Institute for Middle East Studies

Founded in 2007, the Institute for Middle East Studies aims to foster research, dialogue and the creation of an intellectual community focused on the modern Middle East, geographically defined as the Arab world, Turkey, Israel, and Iran. To this end, IMES encourages intellectual collaboration among members of the GW community interested in the Middle East, between GW research institutes, and with other organizations in the Washington area. In promoting and publicizing new work on the Middle East, IMES aims to deepen understanding of this critical region among scholars, students, and the broader public. We hope you will join our efforts to examine the forces that have shaped this critical region, how they operate today, and how they may unfold in the future.
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Notice of Limited Summer Office Hours

Until the resumption of classes on 25 August, the offices of the Institute for Middle East Studies will be open for limited weekday hours, depending on faculty and staff schedules. If you need to reach someone in particular, please use email to schedule an appointment. The list of faculty and staff emails is here.

IMES 2014 Conference Video

Video of the introductory remarks and panels at the IMES 2014 Annual Conference is now available here thanks to the great video work of the Project on Middle East Political Science!

Egypt in crisis

To find out what IMES Faculty Associates are saying about the recent events in Egypt, please visit this link which is a compiled list of articles and interviews.



2013 Capstone Projects now posted

The excellent Capstone Projects that IMES students completed in 2013 are now posted on the IMES website and are available for reading. To see the projects, and those from years past, please click here. Congratulations to the authors on this wonderful accomplishment -- all the hard work has certainly paid off!

Don't forget about the IMES Resource Library!

Have some free time this winter? Check out a book or film from the IMES library! You can view a list of all of the library resources here, or click on the image below to see the new Film Guide which contains synopses of the films, and has classroom usage ideas for educators. Enjoy!

IMES in the News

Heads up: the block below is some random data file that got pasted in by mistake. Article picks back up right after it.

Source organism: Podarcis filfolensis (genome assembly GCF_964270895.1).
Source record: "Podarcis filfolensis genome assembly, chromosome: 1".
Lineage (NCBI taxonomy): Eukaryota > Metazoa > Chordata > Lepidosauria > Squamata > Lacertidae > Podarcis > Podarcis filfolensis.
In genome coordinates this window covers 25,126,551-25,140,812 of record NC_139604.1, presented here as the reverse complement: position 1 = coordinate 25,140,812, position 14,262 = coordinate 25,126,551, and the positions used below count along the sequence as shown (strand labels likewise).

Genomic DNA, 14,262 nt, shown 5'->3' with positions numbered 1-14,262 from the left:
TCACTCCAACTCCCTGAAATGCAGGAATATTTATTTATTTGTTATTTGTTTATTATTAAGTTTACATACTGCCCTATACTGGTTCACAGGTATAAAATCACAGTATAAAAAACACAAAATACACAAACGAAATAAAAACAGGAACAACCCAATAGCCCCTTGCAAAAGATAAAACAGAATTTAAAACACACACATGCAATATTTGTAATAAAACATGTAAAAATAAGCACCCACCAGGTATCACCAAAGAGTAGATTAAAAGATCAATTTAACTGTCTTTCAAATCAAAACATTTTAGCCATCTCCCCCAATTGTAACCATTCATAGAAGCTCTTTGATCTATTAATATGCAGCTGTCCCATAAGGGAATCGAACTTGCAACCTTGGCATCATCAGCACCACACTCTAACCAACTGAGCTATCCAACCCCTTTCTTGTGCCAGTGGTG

IMES Faculty Associate Shira Robinson wrote two articles for the Middle East Research and Information Project, and is conducting talks for her new book at UMD - College Park, the Palestine Center, and Towson University. She also gave an extended interview with the news website Mondoweiss.

Between December 2013 and Feburary 2014, IMES Faculty Associate Nathan Brown wrote articles for the Carnegie Endowment for International Peace, Foreign Policy, and New Republic. He has also been featured on NPR and interviewed for The New York Times and the Carnegie Endowment.

Recent MA graduate Sam Khazai (2013) co-wrote a report (with Anthony Cordesman) for the Center for Strategic & International Studies that has been cited in articles in the Huffington Post and Bloomberg.

IMES Associate Director Shana Marshall was interviewed by several publications regarding the United States' military aid to Egypt. You can read the articles from Voice of Russia, Duetsche Welle Radio, AP, and Al Jazeera America.

IMES Faculty Associate Shira Robinson's book, Citizen Strangers: Palestinians and the Birth of the Liberal Settler State, was reviewed in The National, an Abu Dhabi-based newspaper. Read the review here.

IMES Faculty Associate Edward Gnehm gave an interview to a reporter from Vocativ who was working on a story about how the overtures between Iran and Washington have also shined a spotlight on the shared policy goals of Israel and many Arab states. The story, entitled "Public enemies, private frenemies: Why Israel and the Arab gulf states both hate Iran" and which quotes Ambassador Gnehm at length, can be found here.

IMES Faculty Associate Robert Eisen was invited by the US State Department to give a keynote address to a group of Egyptian educators from Al-Azhar who were visiting the United States in August as part of the State Department's International Visitors Leadership Program. Professor Eisen's topic was "The Impact of Religion on Relations between the West and the Islamic World."
Professor Eisen gave the keynote address at Temple University in Philadelphia to a group of visiting Saudi academics on the topic of "Methods in Religious Studies in Western Universities."
Additionally, Professor Eisen notes that the recently launched MA program in Islam in the Religion Department has six students enrolled this fall, which he calls a "remarkably high number given the fact that the program was announced only in April" of this year. Congratulations!

To read more IMES news, please click on this link!

IMES welcomes new faculty member

The Institute for Middle East Studies is excited to have Professor Attiya Ahmad on the IMES faculty team!